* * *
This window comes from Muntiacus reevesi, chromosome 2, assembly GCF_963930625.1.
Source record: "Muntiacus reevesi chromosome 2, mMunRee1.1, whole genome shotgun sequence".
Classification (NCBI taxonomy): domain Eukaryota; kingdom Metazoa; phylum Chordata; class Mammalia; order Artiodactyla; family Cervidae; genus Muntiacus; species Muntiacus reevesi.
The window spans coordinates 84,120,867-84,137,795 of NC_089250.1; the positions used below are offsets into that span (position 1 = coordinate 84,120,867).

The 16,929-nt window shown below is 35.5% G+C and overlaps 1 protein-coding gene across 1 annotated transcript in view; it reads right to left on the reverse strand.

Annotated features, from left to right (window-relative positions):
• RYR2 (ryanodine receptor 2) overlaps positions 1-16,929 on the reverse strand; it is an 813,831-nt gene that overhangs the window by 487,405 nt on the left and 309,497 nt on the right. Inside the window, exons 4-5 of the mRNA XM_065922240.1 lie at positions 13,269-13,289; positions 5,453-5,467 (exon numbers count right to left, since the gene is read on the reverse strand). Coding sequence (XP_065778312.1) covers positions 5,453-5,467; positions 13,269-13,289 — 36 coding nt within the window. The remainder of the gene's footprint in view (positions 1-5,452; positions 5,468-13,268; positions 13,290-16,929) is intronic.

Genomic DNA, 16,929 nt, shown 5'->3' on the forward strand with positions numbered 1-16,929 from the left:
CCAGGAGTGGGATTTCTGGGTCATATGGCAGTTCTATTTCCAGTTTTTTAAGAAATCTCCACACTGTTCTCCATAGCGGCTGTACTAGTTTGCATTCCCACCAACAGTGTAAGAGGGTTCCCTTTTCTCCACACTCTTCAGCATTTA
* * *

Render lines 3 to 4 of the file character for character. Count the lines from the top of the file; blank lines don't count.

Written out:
Classification (NCBI taxonomy): domain Eukaryota; kingdom Metazoa; phylum Chordata; class Mammalia; order Artiodactyla; family Cervidae; genus Muntiacus; species Muntiacus reevesi.
The window spans coordinates 84,120,867-84,137,795 of NC_089250.1; the positions used below are offsets into that span (position 1 = coordinate 84,120,867).